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Ok I didn't make a 3D model or anything, but laid out the most important part, the plate. The back piece is 40mm x40mm, the arm can be anything hinged any way just so that it comes down over the balance rim. The support piece for the inside of the rim can also be anything, on the old tools they were V shaped and pressed into a hole, on my friends it's a simple pin that has a notch filed in it. The notch/V permits whatever bit of screw that is sticking out inside the rim to be unharmed when working on it. The threaded holes for the pins are a 2mm thread, but anything near that would be fine. You can see in the pics that there were different ways to hinge the arm, either with a hole drilled all the way through the 40mm back plate and the arm recessed in, or with pressed in hinges, both would have been a test of the student's patience, not becuase they are necessary. A simple hinge from a hobby store for dollhouse work or whatever is fine. I don't know what the pin sticking out the front of the tool is for. They all have it, but?
Hi all, I have had to install several times second hand on my omegas (10xx) that were a pain due to their soft spring. I have not an omega holder, so I made my own "tool" from a piece of copper wire with the end filed flat. I removed the auto weight whose axle lays just below seconds pinion, and dropped the wire to just lay on the seconds pinion. Then marked the wire where it exits from the rotor hole and bent it from the mark to make an "L" with the shaft measuring just the length from the rotor base to the seconds pinion. Let it go through the rotor hole and check that shaft goes all the way down, to ensure no pressure will damage the seconds pinion or axle. Simply lay it on the movement, support with a piece of tape and lay the movement on a flat surface. with the new "L" tool lying on the bench. The seconds axle will remain in place while installing the hand. Not a high tech solution, but it served me. I hope it helps you, taking care to not miss axle length, better short than long Sorry, but I have not better photos, I did new just to give you an idea. The last two are the actual size and position on my watch Regards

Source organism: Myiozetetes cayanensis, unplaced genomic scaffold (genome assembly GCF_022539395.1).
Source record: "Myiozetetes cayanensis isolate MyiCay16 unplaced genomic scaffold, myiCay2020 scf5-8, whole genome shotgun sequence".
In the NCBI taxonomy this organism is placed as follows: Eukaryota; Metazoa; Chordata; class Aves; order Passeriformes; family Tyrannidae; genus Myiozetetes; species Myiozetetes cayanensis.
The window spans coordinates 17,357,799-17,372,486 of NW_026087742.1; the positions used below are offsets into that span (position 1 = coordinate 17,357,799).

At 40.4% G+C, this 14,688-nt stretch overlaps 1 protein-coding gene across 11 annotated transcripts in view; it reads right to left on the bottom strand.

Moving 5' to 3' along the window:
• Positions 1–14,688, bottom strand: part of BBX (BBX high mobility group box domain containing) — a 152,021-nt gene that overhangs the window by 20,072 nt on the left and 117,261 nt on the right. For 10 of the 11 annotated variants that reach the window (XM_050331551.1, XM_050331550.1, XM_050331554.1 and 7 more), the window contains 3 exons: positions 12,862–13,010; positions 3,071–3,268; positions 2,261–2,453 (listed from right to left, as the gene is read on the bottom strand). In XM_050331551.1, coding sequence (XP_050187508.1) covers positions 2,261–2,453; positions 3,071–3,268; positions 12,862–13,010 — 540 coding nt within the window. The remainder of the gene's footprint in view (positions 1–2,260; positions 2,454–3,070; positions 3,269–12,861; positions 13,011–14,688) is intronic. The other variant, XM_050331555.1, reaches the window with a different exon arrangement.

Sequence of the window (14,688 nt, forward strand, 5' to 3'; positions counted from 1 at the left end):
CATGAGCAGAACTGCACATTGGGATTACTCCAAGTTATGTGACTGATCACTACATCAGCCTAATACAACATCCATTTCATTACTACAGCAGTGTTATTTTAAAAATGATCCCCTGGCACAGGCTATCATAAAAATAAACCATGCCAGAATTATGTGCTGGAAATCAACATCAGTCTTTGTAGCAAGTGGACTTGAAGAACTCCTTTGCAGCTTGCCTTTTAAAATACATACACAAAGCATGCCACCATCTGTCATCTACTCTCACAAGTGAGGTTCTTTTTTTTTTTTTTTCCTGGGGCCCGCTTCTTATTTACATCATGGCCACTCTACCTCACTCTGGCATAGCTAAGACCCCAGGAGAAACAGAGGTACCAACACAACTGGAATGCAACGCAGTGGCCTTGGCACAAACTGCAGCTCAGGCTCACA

Just a brief Hello, I have not been active on the forum for some time but without going into detail there have been a few health setbacks and deterioration of sight has not helped. Ironically I have just recently been given an excellent watch makers lathe and am enjoying my practise with it. I am still tinkering but it takes much longer than it used to. I have an ancestors company verge fusee pocket watch in pieces at the moment, it is signed but as with these items probably not much of his own work gone into it. I will be working on it from time to time but parts may be an issue. Also an Omega bumper is in pieces, cleaned and ready to work on. So not quite written off yet. If anyone is interested, John Robey has published a PDF on Academia about Sam Harlow, one of my Ancestors from the line of Ashbourne Clock and Watchmakers,a Long Case Clockmaker. Its quite interesting, obviously to me, but others may be interested, I may have a word with him and get permission to put it on the Forum for folks. Anyway, hello to everyone for now and I will be popping back again from time to time. Cheers, Vic